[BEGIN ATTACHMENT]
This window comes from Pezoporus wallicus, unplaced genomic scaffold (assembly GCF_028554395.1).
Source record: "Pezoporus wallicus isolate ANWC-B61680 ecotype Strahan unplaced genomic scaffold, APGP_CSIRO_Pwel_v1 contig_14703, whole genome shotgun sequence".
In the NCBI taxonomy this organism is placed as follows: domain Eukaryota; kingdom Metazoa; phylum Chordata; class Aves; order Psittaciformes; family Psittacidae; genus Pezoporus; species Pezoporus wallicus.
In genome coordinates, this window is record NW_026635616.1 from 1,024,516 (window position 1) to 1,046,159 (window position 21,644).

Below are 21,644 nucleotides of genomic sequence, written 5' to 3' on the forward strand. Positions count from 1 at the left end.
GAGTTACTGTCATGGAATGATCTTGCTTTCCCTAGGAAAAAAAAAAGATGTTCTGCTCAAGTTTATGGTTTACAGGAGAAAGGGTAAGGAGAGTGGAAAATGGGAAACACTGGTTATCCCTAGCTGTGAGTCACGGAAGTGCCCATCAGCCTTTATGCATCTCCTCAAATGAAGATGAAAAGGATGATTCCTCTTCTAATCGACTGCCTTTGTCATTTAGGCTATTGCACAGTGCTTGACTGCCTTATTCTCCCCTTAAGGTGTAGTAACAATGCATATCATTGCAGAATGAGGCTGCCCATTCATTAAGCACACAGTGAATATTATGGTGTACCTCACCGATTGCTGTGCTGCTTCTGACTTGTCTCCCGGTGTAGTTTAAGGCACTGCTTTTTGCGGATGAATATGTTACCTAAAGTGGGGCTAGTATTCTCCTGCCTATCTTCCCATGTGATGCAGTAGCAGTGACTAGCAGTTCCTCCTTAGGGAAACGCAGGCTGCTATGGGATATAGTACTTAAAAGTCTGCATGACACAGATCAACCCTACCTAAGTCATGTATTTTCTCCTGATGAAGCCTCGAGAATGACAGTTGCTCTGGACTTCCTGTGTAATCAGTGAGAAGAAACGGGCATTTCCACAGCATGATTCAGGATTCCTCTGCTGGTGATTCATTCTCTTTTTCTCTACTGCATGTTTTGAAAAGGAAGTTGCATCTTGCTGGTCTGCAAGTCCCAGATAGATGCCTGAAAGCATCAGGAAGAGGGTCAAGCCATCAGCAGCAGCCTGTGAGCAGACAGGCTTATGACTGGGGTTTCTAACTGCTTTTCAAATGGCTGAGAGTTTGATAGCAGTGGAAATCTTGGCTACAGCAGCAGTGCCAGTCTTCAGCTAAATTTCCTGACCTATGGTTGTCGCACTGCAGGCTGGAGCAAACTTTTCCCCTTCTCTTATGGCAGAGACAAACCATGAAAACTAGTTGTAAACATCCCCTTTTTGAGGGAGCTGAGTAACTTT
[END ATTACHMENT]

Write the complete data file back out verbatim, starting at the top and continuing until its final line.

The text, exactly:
This window comes from Pezoporus wallicus, unplaced genomic scaffold (assembly GCF_028554395.1).
Source record: "Pezoporus wallicus isolate ANWC-B61680 ecotype Strahan unplaced genomic scaffold, APGP_CSIRO_Pwel_v1 contig_14703, whole genome shotgun sequence".
In the NCBI taxonomy this organism is placed as follows: domain Eukaryota; kingdom Metazoa; phylum Chordata; class Aves; order Psittaciformes; family Psittacidae; genus Pezoporus; species Pezoporus wallicus.
In genome coordinates, this window is record NW_026635616.1 from 1,024,516 (window position 1) to 1,046,159 (window position 21,644).

Below are 21,644 nucleotides of genomic sequence, written 5' to 3' on the forward strand. Positions count from 1 at the left end.
GAGTTACTGTCATGGAATGATCTTGCTTTCCCTAGGAAAAAAAAAAGATGTTCTGCTCAAGTTTATGGTTTACAGGAGAAAGGGTAAGGAGAGTGGAAAATGGGAAACACTGGTTATCCCTAGCTGTGAGTCACGGAAGTGCCCATCAGCCTTTATGCATCTCCTCAAATGAAGATGAAAAGGATGATTCCTCTTCTAATCGACTGCCTTTGTCATTTAGGCTATTGCACAGTGCTTGACTGCCTTATTCTCCCCTTAAGGTGTAGTAACAATGCATATCATTGCAGAATGAGGCTGCCCATTCATTAAGCACACAGTGAATATTATGGTGTACCTCACCGATTGCTGTGCTGCTTCTGACTTGTCTCCCGGTGTAGTTTAAGGCACTGCTTTTTGCGGATGAATATGTTACCTAAAGTGGGGCTAGTATTCTCCTGCCTATCTTCCCATGTGATGCAGTAGCAGTGACTAGCAGTTCCTCCTTAGGGAAACGCAGGCTGCTATGGGATATAGTACTTAAAAGTCTGCATGACACAGATCAACCCTACCTAAGTCATGTATTTTCTCCTGATGAAGCCTCGAGAATGACAGTTGCTCTGGACTTCCTGTGTAATCAGTGAGAAGAAACGGGCATTTCCACAGCATGATTCAGGATTCCTCTGCTGGTGATTCATTCTCTTTTTCTCTACTGCATGTTTTGAAAAGGAAGTTGCATCTTGCTGGTCTGCAAGTCCCAGATAGATGCCTGAAAGCATCAGGAAGAGGGTCAAGCCATCAGCAGCAGCCTGTGAGCAGACAGGCTTATGACTGGGGTTTCTAACTGCTTTTCAAATGGCTGAGAGTTTGATAGCAGTGGAAATCTTGGCTACAGCAGCAGTGCCAGTCTTCAGCTAAATTTCCTGACCTATGGTTGTCGCACTGCAGGCTGGAGCAAACTTTTCCCCTTCTCTTATGGCAGAGACAAACCATGAAAACTAGTTGTAAACATCCCCTTTTTGAGGGAGCTGAGTAACTTT